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In Print: a dating coach's secrets to scoring 

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The way Myreah Moore tells it, she never had to carry lunch money when she was a student at Marian Catholic High School in Chicago Heights. All the good-looking guys took turns paying her cafeteria tab, in appreciation of the evening they spent with her--on the phone, talking about girl trouble.

Moore had quite a reputation for giving good advice. All the boys knew if they were fighting with their girlfriends or if the cute girl in algebra acted as if they didn't exist, she was the person to call. "To tell you the truth, that's been my passion since I was 12 years old," Moore says. "I was the Lucy of my junior high."

For years Moore dispensed guidance to friends, men and women alike. Now she's trading it for breakfast, lunch, and dinner. Her playbook is a brand-new volume called Date Like a Man to Get the Man You Want!. It's a how-to loaded with the same pearls of wisdom Moore offered in high school plus a few hard-nosed tidbits about things like blow jobs: "The truth is, honey, a man doesn't care who's down there. It could be a man, a robot or a succubus....Besides, he can't see your face anyway."

For all her talent ministering to the lovelorn, Moore hadn't planned on making a career out of it. On the other hand, all of her many careers happened by accident. After graduating from Howard University in 1980, she enrolled in law school at Antioch University. One day she accompanied a friend to a singing audition. She was thumbing through one of her textbooks when a woman with dyed white hair approached and asked if she could sing. "A little bit," Moore said with a shrug. The woman asked if she could dance. "I guess so," Moore replied. The woman asked her to come into the studio and show what she could do. After the impromptu audition, the woman said, "We've been searching for someone with a certain look to be our third backup singer. You're it." The woman was Annie Lennox of the Eurythmics. Moore never opened another law book again.

She spent the next seven years touring and recording with the band, making such an impression in one video that Mick Jagger asked to meet her. But by 1988 Moore was tired of the rock lifestyle. Casting around for a new career, she auditioned to be a contestant on Sweethearts, a relationship game show filmed in Los Angeles. She handled herself so smoothly and confidently that she was offered a permanent job. Moore spent the next year and a half as a contestant coordinator for that show as well as for Love Connection, Perfect Match, and Win, Lose or Draw.

Eventually Moore moved to New York, where she worked on another relationship game show called Love at First Sight. Her office was in the same building as The Maury Povich Show, and she got into the habit of running upstairs to gab with some of Povich's producers during her lunch break. Just as she had years before, she spent most of her lunch helping people sort through their relationship problems. Povich often ambled by to listen.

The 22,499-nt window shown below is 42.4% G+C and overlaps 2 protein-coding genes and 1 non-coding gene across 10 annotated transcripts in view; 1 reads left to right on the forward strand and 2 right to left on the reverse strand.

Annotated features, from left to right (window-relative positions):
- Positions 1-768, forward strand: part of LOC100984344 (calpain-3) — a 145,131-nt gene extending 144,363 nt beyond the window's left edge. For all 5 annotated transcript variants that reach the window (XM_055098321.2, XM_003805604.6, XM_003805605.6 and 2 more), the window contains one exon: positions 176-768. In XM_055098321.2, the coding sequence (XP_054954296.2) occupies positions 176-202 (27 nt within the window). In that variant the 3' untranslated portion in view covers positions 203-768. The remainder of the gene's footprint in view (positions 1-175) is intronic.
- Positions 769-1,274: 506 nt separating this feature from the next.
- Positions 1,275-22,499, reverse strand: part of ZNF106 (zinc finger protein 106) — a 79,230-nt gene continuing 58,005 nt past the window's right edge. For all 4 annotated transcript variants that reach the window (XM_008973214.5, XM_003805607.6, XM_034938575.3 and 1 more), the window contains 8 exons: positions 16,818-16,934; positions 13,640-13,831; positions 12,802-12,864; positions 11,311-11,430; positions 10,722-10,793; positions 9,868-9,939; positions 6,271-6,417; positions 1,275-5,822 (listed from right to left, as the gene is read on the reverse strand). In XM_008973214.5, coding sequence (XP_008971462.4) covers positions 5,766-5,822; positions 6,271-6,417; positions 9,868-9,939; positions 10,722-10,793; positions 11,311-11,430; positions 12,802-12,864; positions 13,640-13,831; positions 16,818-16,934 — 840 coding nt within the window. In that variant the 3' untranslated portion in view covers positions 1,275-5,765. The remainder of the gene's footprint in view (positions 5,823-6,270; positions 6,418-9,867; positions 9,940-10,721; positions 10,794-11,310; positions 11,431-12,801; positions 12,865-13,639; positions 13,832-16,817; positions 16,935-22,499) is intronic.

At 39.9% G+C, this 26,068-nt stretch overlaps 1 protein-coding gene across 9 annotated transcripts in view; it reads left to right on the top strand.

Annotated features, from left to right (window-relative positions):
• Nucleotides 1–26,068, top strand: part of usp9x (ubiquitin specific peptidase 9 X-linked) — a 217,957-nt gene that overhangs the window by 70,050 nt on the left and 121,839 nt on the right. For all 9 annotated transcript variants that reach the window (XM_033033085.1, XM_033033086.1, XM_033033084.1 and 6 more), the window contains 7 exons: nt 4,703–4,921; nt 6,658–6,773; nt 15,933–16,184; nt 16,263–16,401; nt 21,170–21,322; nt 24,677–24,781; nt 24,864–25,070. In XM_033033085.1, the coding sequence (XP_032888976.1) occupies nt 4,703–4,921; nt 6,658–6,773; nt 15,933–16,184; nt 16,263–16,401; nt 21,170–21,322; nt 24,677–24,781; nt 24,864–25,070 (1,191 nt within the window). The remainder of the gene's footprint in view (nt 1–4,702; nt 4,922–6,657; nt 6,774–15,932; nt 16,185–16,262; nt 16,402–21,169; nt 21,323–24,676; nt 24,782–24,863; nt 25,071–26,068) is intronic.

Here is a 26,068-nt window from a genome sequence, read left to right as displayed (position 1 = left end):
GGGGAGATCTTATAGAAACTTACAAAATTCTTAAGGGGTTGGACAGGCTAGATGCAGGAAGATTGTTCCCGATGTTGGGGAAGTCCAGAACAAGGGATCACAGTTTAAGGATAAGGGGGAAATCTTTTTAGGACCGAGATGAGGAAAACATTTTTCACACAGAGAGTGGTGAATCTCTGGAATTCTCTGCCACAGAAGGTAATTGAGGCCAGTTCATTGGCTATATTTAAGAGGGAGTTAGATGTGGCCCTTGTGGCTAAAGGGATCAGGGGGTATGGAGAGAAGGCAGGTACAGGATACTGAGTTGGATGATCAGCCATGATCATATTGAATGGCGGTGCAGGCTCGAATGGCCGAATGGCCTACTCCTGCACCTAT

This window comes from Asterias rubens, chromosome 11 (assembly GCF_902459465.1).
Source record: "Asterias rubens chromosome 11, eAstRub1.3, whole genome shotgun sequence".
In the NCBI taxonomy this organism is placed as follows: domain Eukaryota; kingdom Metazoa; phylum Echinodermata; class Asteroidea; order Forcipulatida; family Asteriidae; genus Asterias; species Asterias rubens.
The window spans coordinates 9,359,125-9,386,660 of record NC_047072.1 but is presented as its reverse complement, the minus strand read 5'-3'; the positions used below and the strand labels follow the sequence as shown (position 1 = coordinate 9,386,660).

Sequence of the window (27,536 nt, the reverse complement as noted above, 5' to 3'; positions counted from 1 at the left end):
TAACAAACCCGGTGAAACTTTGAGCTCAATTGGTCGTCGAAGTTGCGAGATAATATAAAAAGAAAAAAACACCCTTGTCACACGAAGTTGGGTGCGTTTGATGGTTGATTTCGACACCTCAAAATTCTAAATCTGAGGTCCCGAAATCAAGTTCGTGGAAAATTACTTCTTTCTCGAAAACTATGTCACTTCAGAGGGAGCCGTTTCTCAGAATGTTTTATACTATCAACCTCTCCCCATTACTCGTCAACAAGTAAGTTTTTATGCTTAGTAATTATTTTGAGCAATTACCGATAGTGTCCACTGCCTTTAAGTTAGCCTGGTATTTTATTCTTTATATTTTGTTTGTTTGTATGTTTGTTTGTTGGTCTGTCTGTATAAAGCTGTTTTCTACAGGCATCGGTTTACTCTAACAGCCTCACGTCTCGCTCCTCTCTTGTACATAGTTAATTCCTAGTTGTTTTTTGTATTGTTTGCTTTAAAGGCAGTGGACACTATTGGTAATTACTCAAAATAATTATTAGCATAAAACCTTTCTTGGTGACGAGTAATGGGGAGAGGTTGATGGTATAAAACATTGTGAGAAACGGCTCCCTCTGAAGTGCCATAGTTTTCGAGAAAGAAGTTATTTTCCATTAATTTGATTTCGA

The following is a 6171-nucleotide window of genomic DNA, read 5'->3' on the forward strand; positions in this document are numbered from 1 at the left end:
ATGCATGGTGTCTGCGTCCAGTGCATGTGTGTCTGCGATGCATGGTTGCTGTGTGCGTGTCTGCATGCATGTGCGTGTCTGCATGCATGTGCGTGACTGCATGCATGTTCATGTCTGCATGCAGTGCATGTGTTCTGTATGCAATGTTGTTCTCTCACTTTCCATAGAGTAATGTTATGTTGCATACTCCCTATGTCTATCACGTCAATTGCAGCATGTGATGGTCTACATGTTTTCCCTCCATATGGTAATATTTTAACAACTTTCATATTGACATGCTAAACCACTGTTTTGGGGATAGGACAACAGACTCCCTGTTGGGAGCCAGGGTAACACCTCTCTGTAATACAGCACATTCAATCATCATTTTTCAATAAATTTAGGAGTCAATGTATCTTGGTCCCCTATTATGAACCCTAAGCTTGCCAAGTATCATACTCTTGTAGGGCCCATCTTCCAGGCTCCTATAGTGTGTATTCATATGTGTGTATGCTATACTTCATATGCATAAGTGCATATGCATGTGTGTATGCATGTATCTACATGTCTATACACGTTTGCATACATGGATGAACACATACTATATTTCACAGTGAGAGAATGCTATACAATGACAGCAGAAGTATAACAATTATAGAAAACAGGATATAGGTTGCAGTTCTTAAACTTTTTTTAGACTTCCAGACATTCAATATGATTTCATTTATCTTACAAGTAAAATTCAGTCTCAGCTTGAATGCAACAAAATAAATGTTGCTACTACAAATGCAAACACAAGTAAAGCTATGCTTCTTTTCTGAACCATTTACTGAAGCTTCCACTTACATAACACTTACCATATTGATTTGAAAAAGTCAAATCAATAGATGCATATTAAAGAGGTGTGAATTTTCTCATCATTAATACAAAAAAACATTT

One day one of Povich's guests couldn't make a taping because of a snowstorm and the host asked her to fill in. "I'm no expert," Moore blurted out. "I don't have any book. What do I even call myself?" Povich pondered a moment and said, "How about 'The Dating Coach'?"

"Within three days, I was booked on seven other shows," Moore says. "That was in 1992 and the only relationship experts were older women like Dr. Ruth. Talk shows are oriented toward the young. I became the only relationship expert who didn't look like their mom."

Since that initial appearance, Moore has done Povich 9 more times, Sally Jessy Raphael 12 times, and Ricki Lake a whopping 72 times. Howard Stern once said he agrees with 99 percent of what she says.

In 1995 Moore self-published a book called My, My, My: Dating in the '90's, which she says has sold 52,000 copies by mail order. Then she hooked up with coauthor Jodie Gould and came up with Date Like a Man. Moore also runs monthly seminars in New York at $29 a pop. "Eighty-five percent of the people who come to my seminars are men," she says. "Men seem to trust me."

When Moore comes to Chicago this weekend she'll be looking for another big break. Despite her talk-show fame, she's never been on Oprah. But some of her producer friends now work for the show. "I'm praying that when I come to Chicago, maybe my dream will come true."

Moore discusses her book at 7:30 this Wednesday at Barnes & Noble, 1441 W. Webster (773-871-3610). It's free.

--Michael G. Glab

Art accompanying story in printed newspaper (not available in this archive): photo/Charles Eschelman.

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